Across the United States access to local news is rapidly eroding. The decline was accelerated by the COVID-19 pandemic during which nearly 1,800 communities across the United States lost basic news coverage altogether. In addition, thousands more now turn to hollowed out newsrooms that have been decimated. Since the pandemic began, over 90 local newsrooms across America have closed and over 36,000 reporters have been laid off, furloughed, or experienced pay cuts. At the worst time imaginable, the bottom is falling out for many local news outlets across the country.
Report for America (RFA), an initiative of the GroundTruth Project, seeks to transform communities and strengthen democracy by eliminating American news deserts. RFA is an innovative national service program that matches talented, diverse journalists with local newsrooms from coast to coast.
Rather than building new organizations, RFA creates partnerships, placing journalists (known as corps members) as full-time employees for one to three year terms with local newspapers, radio stations, nonprofit newsrooms, and weeklies.
Funding of $250,000 from the Arthur Vining Davis Foundations will contribute to hiring local reporters to fill critical news gaps nationwide for these communities. “By securing employment for qualified journalists where there is demonstrated need, and in a way that eases costs for select news agencies to fill gaps in their coverage, RFA is taking innovative steps to address the local news crisis in America,” writes John Churchill, AVDF Director of Programs.
Specifically, the grant will support seven full-time local reporters in public radio newsrooms across the country. These reporters will fill critical news gaps, produce at least 350 stories in a year, and grow public media’s representation across the RFA corps. As local newspapers dwindle, public media
S digital and audio-based reporting meets a growing need particularly in rural communities. AVDF recognizes the value of filling this gap and is committed to providing funding for digital and radio reporting, through partnering with RFA and others such as the Solutions Journalism Network.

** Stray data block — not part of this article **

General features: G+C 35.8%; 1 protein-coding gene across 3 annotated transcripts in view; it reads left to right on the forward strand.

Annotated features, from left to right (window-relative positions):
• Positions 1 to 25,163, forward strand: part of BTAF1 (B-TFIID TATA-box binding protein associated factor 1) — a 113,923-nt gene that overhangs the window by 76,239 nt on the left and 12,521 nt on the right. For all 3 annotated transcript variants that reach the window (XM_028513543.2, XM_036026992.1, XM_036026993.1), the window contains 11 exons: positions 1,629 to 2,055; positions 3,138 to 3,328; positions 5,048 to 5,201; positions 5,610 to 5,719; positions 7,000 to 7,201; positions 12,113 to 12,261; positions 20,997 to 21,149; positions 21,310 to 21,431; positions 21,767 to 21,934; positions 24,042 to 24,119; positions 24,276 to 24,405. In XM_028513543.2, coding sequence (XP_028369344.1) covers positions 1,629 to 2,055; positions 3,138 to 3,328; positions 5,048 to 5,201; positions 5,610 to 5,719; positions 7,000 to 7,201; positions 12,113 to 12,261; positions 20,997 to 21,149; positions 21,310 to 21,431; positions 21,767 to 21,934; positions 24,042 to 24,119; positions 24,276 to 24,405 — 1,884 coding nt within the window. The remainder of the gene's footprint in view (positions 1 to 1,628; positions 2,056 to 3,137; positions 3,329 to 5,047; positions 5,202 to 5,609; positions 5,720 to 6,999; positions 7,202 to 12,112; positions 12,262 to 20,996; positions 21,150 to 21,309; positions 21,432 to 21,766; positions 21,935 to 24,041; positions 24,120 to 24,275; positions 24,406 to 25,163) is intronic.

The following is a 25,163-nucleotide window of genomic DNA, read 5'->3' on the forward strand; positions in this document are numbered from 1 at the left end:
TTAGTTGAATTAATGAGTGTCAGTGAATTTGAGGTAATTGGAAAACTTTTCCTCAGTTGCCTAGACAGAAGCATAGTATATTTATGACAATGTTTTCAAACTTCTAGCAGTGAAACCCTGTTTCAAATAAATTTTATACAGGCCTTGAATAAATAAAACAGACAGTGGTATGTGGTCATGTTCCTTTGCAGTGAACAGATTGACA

Since 2017, RFA has supported more than 500 reporters across 49 states, with 40% of these journalists hired by their host newsrooms and another 40% hired by other regional or national newsrooms. In addition to recruiting and matching journalists with local newsrooms, RFA provides valuable ongoing services such as training, mentorship, editorial support, and networking opportunities. Moreover, RFA works with the partner newsrooms themselves to help improve fundraising efforts and increase leads. Two recent cohorts of newsrooms have had demonstrable fundraising success, raising a combined total of $9.3M from over 16,000 donors.
Importantly, RFA believes that newsrooms should reflect the communities they serve. Almost half of the RFA corps is made up of journalists of color, and one-third of the corps is bilingual. RFA does not prescribe coverage areas, as communities know their needs best. Rather, RFA encourages reporting driven by under-reported themes—such as education, religion, environment, and health—or under-reported communities—from people of color to veterans, the elderly, and working families. Indeed, corps members’ reporting has had a direct impact in local communities, from holding governments accountable for a lack of clean water, to driving tangible change such as removing hazardous and environmentally-harmful waste, reopening playgrounds, and extending eviction bans to prevent homelessness due to the COVID-19 pandemic.